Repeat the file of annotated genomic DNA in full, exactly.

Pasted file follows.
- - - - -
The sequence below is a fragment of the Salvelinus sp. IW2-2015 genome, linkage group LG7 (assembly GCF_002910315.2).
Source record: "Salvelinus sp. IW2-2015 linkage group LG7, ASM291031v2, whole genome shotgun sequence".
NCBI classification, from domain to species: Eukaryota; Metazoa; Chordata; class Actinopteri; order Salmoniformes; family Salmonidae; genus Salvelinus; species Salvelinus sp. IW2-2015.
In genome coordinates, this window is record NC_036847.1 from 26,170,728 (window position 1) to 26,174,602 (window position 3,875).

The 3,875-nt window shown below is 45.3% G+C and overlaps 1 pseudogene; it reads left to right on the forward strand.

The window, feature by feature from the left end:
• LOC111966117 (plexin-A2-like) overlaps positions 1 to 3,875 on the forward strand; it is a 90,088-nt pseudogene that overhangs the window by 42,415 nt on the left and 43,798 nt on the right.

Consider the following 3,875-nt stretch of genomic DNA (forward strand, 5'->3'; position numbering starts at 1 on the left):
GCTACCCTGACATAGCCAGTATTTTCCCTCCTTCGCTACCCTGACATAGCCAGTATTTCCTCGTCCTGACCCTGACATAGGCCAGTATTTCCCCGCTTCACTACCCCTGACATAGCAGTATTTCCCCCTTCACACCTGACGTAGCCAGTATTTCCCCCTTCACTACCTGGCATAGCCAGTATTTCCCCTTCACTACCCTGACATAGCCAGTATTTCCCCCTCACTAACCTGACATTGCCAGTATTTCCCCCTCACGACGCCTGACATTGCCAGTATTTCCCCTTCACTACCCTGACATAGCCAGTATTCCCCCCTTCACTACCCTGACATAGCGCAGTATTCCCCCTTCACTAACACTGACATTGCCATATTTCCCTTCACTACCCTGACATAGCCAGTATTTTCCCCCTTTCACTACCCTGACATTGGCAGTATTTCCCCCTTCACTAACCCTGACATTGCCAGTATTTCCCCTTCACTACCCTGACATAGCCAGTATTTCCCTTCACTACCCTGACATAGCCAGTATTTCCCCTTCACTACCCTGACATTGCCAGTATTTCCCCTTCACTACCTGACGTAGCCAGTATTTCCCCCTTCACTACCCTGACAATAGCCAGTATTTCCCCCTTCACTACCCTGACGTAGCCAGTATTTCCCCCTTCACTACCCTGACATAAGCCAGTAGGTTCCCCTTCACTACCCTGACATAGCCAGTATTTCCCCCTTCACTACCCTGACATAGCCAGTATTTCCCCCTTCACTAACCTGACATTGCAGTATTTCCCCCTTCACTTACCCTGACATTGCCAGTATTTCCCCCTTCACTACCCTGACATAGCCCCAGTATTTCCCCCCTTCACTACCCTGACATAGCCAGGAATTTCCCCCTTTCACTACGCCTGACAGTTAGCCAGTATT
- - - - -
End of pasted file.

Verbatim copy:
The sequence below is a fragment of the Salvelinus sp. IW2-2015 genome, linkage group LG7 (assembly GCF_002910315.2).
Source record: "Salvelinus sp. IW2-2015 linkage group LG7, ASM291031v2, whole genome shotgun sequence".
NCBI classification, from domain to species: Eukaryota; Metazoa; Chordata; class Actinopteri; order Salmoniformes; family Salmonidae; genus Salvelinus; species Salvelinus sp. IW2-2015.
In genome coordinates, this window is record NC_036847.1 from 26,170,728 (window position 1) to 26,174,602 (window position 3,875).

The 3,875-nt window shown below is 45.3% G+C and overlaps 1 pseudogene; it reads left to right on the forward strand.

The window, feature by feature from the left end:
• LOC111966117 (plexin-A2-like) overlaps positions 1 to 3,875 on the forward strand; it is a 90,088-nt pseudogene that overhangs the window by 42,415 nt on the left and 43,798 nt on the right.

Consider the following 3,875-nt stretch of genomic DNA (forward strand, 5'->3'; position numbering starts at 1 on the left):
GCTACCCTGACATAGCCAGTATTTTCCCTCCTTCGCTACCCTGACATAGCCAGTATTTCCTCGTCCTGACCCTGACATAGGCCAGTATTTCCCCGCTTCACTACCCCTGACATAGCAGTATTTCCCCCTTCACACCTGACGTAGCCAGTATTTCCCCCTTCACTACCTGGCATAGCCAGTATTTCCCCTTCACTACCCTGACATAGCCAGTATTTCCCCCTCACTAACCTGACATTGCCAGTATTTCCCCCTCACGACGCCTGACATTGCCAGTATTTCCCCTTCACTACCCTGACATAGCCAGTATTCCCCCCTTCACTACCCTGACATAGCGCAGTATTCCCCCTTCACTAACACTGACATTGCCATATTTCCCTTCACTACCCTGACATAGCCAGTATTTTCCCCCTTTCACTACCCTGACATTGGCAGTATTTCCCCCTTCACTAACCCTGACATTGCCAGTATTTCCCCTTCACTACCCTGACATAGCCAGTATTTCCCTTCACTACCCTGACATAGCCAGTATTTCCCCTTCACTACCCTGACATTGCCAGTATTTCCCCTTCACTACCTGACGTAGCCAGTATTTCCCCCTTCACTACCCTGACAATAGCCAGTATTTCCCCCTTCACTACCCTGACGTAGCCAGTATTTCCCCCTTCACTACCCTGACATAAGCCAGTAGGTTCCCCTTCACTACCCTGACATAGCCAGTATTTCCCCCTTCACTACCCTGACATAGCCAGTATTTCCCCCTTCACTAACCTGACATTGCAGTATTTCCCCCTTCACTTACCCTGACATTGCCAGTATTTCCCCCTTCACTACCCTGACATAGCCCCAGTATTTCCCCCCTTCACTACCCTGACATAGCCAGGAATTTCCCCCTTTCACTACGCCTGACAGTTAGCCAGTATT